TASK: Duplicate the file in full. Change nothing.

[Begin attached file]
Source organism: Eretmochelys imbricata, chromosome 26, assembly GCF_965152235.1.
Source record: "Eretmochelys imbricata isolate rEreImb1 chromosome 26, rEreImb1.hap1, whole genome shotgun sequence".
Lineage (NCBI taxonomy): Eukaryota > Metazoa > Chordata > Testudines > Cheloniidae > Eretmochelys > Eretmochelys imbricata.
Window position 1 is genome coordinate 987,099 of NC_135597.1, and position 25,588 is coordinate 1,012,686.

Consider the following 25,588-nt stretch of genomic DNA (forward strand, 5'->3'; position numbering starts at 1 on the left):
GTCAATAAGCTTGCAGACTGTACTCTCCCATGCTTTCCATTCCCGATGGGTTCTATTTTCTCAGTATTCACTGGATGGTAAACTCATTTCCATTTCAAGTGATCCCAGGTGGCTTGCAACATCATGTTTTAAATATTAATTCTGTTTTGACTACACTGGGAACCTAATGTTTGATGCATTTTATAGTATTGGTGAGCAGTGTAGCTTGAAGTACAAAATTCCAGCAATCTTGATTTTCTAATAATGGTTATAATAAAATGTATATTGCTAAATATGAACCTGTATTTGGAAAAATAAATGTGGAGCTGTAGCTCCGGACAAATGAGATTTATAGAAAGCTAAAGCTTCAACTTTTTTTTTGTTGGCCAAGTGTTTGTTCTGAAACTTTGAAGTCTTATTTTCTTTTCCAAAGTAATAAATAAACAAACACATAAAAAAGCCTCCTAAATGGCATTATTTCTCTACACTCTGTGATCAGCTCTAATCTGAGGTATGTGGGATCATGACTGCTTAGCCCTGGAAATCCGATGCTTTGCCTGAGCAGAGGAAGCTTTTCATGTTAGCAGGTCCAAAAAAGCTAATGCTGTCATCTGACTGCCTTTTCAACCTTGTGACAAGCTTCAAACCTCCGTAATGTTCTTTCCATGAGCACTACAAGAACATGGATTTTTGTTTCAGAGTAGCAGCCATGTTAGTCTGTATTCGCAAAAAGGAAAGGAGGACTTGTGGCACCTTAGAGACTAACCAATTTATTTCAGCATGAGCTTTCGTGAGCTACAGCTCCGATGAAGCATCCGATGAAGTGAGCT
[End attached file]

Source organism: Eretmochelys imbricata, chromosome 26, assembly GCF_965152235.1.
Source record: "Eretmochelys imbricata isolate rEreImb1 chromosome 26, rEreImb1.hap1, whole genome shotgun sequence".
Lineage (NCBI taxonomy): Eukaryota > Metazoa > Chordata > Testudines > Cheloniidae > Eretmochelys > Eretmochelys imbricata.
Window position 1 is genome coordinate 987,099 of NC_135597.1, and position 25,588 is coordinate 1,012,686.

Consider the following 25,588-nt stretch of genomic DNA (forward strand, 5'->3'; position numbering starts at 1 on the left):
GTCAATAAGCTTGCAGACTGTACTCTCCCATGCTTTCCATTCCCGATGGGTTCTATTTTCTCAGTATTCACTGGATGGTAAACTCATTTCCATTTCAAGTGATCCCAGGTGGCTTGCAACATCATGTTTTAAATATTAATTCTGTTTTGACTACACTGGGAACCTAATGTTTGATGCATTTTATAGTATTGGTGAGCAGTGTAGCTTGAAGTACAAAATTCCAGCAATCTTGATTTTCTAATAATGGTTATAATAAAATGTATATTGCTAAATATGAACCTGTATTTGGAAAAATAAATGTGGAGCTGTAGCTCCGGACAAATGAGATTTATAGAAAGCTAAAGCTTCAACTTTTTTTTTGTTGGCCAAGTGTTTGTTCTGAAACTTTGAAGTCTTATTTTCTTTTCCAAAGTAATAAATAAACAAACACATAAAAAAGCCTCCTAAATGGCATTATTTCTCTACACTCTGTGATCAGCTCTAATCTGAGGTATGTGGGATCATGACTGCTTAGCCCTGGAAATCCGATGCTTTGCCTGAGCAGAGGAAGCTTTTCATGTTAGCAGGTCCAAAAAAGCTAATGCTGTCATCTGACTGCCTTTTCAACCTTGTGACAAGCTTCAAACCTCCGTAATGTTCTTTCCATGAGCACTACAAGAACATGGATTTTTGTTTCAGAGTAGCAGCCATGTTAGTCTGTATTCGCAAAAAGGAAAGGAGGACTTGTGGCACCTTAGAGACTAACCAATTTATTTCAGCATGAGCTTTCGTGAGCTACAGCTCCGATGAAGCATCCGATGAAGTGAGCT